The Venezuela Card in the US Election. Ricardo Hausmann, March 2, 2020, Opinion, “As America’s campaign season heats up, President Donald Trump is using Venezuela’s tragedy as a political weapon, arguing that a similar fate awaits the US if a Democrat wins. Two can play that game, but only if the Democratic frontrunner, Bernie Sanders, reassures voters that he knows how Scandinavian “socialism” differs from Chavismo.Link

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Europe’s Green Future Starts in Ethiopia

Europe’s Green Future Starts in Ethiopia. Ricardo Hausmann, February 3, 2020, Opinion, “The European Union’s ambitious new Green Deal promises to make the bloc carbon-neutral by 2050, while creating new jobs and raising living standards. But, given that Europe accounts for only 10% of global carbon emissions, the true test of its green agenda lies in its willingness to help others with their own sustainable development.Link

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You Get What You Pay For: Sources and Consequences of the Public Sector Premium in Albania and Sri Lanka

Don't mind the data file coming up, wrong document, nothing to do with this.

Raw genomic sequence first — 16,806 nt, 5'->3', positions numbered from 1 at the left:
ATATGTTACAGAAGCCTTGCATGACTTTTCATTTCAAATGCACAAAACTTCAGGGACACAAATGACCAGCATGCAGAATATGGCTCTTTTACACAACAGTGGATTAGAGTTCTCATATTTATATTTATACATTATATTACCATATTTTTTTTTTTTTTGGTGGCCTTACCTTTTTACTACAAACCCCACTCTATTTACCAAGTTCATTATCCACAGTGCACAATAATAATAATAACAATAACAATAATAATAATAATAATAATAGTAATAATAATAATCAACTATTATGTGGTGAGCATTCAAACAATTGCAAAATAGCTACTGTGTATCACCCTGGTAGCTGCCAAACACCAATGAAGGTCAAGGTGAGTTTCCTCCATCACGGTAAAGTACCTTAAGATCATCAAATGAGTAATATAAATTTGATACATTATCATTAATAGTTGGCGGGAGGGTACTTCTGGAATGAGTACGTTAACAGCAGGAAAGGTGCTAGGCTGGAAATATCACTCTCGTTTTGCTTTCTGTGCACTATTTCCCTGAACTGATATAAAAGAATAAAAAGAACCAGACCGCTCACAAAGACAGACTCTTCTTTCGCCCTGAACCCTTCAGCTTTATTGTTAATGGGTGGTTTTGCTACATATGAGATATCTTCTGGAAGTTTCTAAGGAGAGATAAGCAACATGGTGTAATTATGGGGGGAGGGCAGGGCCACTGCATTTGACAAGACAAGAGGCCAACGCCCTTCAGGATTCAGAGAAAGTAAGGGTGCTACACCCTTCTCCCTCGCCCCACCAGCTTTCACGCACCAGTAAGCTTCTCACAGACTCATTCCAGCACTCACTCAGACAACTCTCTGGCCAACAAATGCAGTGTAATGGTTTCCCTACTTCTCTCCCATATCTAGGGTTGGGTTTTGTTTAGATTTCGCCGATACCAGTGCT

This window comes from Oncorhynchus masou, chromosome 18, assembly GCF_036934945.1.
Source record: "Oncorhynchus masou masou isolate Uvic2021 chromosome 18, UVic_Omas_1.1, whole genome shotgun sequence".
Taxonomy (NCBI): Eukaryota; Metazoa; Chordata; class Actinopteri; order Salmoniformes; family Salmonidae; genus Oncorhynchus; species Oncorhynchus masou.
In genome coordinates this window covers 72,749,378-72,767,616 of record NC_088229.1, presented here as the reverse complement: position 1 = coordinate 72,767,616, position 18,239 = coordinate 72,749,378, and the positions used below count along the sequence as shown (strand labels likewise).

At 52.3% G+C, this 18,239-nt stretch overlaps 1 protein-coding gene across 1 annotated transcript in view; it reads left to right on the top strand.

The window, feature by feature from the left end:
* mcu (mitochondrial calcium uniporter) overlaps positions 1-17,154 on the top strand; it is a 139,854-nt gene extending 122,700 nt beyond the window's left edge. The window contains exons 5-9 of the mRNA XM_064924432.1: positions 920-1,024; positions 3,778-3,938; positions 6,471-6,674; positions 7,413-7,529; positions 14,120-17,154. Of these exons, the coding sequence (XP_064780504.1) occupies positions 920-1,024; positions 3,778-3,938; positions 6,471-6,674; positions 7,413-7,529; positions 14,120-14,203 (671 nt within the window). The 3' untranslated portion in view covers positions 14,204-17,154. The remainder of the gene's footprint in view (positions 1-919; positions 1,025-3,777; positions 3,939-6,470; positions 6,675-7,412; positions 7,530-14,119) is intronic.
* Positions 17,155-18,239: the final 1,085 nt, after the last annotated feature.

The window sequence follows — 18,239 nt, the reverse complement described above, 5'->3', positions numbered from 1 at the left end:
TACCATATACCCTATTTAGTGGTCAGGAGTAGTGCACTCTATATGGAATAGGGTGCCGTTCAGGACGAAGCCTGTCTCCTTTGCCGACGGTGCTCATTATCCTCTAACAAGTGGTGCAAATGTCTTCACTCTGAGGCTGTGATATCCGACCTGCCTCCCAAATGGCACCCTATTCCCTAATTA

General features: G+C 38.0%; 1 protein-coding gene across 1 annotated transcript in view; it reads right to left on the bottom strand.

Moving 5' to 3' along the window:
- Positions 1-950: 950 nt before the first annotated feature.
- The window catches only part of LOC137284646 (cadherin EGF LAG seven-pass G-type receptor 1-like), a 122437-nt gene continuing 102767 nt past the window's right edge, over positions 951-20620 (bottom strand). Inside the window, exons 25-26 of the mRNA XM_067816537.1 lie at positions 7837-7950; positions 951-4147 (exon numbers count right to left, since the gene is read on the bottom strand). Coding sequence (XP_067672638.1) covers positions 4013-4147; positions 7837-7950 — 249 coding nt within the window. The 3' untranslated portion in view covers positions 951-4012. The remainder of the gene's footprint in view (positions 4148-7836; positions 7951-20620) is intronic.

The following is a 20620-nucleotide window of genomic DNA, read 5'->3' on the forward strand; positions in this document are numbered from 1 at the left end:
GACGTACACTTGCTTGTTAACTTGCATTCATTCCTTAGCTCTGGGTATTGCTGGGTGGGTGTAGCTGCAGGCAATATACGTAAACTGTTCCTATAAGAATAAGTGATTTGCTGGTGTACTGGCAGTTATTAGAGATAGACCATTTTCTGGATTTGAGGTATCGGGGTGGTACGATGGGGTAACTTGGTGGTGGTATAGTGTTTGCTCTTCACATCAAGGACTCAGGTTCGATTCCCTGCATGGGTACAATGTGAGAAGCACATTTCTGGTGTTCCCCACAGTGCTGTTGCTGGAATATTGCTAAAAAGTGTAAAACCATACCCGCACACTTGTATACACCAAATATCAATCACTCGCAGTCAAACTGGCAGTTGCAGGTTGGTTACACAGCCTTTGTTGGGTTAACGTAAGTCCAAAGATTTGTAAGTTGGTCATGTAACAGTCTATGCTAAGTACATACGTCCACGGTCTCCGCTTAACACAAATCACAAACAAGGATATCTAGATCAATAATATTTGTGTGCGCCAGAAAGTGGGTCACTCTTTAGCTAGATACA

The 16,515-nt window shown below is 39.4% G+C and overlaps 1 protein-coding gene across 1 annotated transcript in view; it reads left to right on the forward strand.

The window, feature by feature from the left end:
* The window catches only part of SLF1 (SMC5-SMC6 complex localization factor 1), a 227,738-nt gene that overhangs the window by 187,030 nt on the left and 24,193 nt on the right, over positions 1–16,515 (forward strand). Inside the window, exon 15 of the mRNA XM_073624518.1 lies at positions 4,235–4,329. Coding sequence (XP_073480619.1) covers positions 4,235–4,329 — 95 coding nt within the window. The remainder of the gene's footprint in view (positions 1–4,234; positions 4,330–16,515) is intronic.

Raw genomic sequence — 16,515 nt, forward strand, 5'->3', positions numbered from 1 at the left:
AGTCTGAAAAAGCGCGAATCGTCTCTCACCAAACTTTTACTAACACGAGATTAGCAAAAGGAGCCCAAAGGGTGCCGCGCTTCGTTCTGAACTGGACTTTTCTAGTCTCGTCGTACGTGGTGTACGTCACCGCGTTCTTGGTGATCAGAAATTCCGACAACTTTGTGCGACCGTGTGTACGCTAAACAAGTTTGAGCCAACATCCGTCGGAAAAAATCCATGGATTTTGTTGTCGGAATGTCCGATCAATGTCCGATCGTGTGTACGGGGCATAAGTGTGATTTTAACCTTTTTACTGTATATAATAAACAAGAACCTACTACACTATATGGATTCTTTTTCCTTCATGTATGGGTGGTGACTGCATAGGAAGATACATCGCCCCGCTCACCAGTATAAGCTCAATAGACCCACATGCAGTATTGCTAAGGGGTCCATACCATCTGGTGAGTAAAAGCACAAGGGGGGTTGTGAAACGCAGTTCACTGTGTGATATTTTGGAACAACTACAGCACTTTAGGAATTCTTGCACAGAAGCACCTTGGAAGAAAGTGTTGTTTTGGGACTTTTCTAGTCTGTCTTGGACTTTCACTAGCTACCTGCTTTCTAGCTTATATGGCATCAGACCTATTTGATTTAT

You Get What You Pay For: Sources and Consequences of the Public Sector Premium in Albania and Sri Lanka. Ricardo Hausmann, 2020, “We study the factors behind the public sector premium in Albania and Sri Lanka, the group heterogeneity in the premium, the sources of public sector wage compression, and the impact of this compression on the way individuals self-select between the public and the private sector. Similar to other countries, the public sectors in Albania and Sri Lanka pay higher wages than the private sector, for all but the most valued employees. While half of the premium of Sri Lanka and two-thirds of it in Albania are explained by differences in the occupation-education-experience mix between the sectors, and the level of private sector informality, the unexplained part of the premium is significant enough to affect the preferences of working in the public sector for different groups. We show that the compressed distributions of public sector wages and benefits create incentives for positive sorting into the public sector among most employees, and negative sorting among the most productive ones.Link